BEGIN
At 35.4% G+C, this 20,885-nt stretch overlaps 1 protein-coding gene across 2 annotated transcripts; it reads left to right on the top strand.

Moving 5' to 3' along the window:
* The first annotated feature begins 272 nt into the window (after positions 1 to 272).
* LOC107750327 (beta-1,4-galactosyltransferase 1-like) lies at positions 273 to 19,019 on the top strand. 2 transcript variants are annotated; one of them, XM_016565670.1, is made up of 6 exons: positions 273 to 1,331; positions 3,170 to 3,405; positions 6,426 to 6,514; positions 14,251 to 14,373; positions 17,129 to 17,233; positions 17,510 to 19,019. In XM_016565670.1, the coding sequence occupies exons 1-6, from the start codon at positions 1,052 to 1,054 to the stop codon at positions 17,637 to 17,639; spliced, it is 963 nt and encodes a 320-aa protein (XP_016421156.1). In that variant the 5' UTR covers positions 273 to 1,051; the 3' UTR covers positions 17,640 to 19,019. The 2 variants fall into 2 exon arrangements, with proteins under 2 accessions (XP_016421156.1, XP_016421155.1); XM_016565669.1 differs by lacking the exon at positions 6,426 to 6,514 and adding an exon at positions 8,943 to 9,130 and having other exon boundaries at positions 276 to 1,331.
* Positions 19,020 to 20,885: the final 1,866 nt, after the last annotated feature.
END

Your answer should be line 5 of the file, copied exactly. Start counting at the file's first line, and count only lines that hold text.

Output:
* Positions 19,020 to 20,885: the final 1,866 nt, after the last annotated feature.